Student Teachers and Classroom Management

            Classroom management is a skill that the majority of preservice teachers and other teachers too, for that matter, feel they are lacking (Sanderson 2004). According to Richardson and Fallona (2001), most teachers see class discipline as the most serious obstacle they have to overcome when they first enter the classroom. To add insult to injury, most teacher-education programs do not have specific courses for informing new teachers of the techniques they should be familiar with for effective classroom management. Although teacher educators maintain that material is taught in the program material, student teachers continue to suggest that classroom management is the least talked about topic (Sanderson 2004). Teacher education textbooks typically approach classroom management as selection of skills or strategies that can be employed to control students’ actions in the classroom, rather than a practical description of strategies that can be applied to a real classroom environment (Richardson and Fallona 2001).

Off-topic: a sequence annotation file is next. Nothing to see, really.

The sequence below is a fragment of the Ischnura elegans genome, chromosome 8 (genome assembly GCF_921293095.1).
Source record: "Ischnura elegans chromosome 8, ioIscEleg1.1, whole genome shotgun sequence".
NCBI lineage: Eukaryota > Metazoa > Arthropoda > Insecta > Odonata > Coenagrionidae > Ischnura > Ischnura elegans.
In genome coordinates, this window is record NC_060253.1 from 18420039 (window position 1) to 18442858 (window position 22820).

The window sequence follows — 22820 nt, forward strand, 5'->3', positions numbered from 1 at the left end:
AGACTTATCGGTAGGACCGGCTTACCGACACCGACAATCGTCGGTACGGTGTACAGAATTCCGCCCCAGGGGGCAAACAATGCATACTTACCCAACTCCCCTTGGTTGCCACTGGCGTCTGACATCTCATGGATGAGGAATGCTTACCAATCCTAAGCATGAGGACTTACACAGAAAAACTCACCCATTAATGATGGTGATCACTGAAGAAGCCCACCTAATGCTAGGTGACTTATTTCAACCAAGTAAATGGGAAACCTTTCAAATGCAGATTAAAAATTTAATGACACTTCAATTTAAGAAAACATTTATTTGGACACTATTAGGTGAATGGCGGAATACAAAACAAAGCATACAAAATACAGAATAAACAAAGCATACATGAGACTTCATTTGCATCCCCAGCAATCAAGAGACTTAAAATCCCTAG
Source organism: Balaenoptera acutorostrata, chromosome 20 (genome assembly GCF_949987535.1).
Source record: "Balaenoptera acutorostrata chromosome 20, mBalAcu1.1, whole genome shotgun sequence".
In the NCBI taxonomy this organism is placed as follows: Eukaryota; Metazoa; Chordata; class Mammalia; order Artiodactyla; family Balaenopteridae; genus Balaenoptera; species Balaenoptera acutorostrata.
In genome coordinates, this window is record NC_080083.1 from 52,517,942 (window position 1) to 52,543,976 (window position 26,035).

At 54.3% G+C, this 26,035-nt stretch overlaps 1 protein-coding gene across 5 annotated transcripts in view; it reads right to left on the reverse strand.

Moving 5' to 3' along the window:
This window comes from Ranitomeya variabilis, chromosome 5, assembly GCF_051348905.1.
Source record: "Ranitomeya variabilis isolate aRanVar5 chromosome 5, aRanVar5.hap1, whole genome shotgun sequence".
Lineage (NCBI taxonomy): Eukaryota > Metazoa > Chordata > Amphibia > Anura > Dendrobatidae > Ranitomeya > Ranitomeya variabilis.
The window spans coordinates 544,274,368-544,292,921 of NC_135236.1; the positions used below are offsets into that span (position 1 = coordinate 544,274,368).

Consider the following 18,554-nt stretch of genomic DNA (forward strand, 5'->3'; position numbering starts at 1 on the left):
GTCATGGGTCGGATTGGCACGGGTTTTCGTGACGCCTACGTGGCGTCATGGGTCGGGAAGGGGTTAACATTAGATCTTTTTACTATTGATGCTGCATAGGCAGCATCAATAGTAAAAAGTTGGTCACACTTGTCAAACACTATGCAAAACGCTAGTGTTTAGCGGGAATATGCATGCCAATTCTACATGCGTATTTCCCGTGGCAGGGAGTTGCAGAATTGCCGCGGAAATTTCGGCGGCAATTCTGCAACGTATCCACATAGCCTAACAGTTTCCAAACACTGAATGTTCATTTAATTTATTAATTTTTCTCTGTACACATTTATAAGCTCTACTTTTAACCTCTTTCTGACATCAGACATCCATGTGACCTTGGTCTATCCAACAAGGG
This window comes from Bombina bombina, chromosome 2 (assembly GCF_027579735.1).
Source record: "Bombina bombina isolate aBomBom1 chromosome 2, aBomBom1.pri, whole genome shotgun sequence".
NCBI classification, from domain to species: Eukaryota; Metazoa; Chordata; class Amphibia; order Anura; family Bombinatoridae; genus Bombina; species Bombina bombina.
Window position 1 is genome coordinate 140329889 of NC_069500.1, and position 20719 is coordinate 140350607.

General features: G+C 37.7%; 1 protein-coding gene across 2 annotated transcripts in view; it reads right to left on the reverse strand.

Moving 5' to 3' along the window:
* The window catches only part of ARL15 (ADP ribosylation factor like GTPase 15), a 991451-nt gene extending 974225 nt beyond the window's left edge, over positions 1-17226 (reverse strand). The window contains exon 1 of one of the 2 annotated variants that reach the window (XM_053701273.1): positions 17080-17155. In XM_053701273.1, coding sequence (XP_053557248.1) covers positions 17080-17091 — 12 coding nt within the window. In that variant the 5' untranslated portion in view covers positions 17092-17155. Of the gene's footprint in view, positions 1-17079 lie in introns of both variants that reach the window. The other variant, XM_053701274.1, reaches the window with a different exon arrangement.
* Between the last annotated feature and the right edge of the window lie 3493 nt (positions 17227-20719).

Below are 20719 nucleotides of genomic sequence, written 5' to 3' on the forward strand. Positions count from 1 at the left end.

Even here at Memorial University many preservice teachers have indicated that they feel classroom management will be the most taxing feat when they go out into their internships. Though courses touch lightly on the subject, attention should be focussed on the creation of effective classroom management courses (Sanderson 2004). These courses should focus on preventative planning, the models of classroom management and, ultimately, the creation and implementation of classroom management plans. This would alleviate the stress that preservice teachers endure when they first enter a classroom not knowing what to expect.


Models of Classroom Management

            Throughout this paper, there has been mention of the models of classroom management. These models are complex approaches to classroom management and instruction, each with its own set of principles and applications. The principles were developed from logical, moral, and empirical analyses of student behaviour and experience. The models themselves serve primarily to guide the thoughts and actions of classroom teachers in such a way that promotes student learning in various ways (Martin et al. 2000).

            The first of these models is the ‘communication approach’, which concentrates on the communication that takes place in a classroom between students and the teacher. This communication is what allows teachers to understand students’ motivations, desires, beliefs, and experiences. It also allows students to draw their own conclusions about the teacher. Teaching strategies within this model are based on the idea that learning and student development can be encouraged through respectful forms of teacher communication with the students (Martin et al. 2000).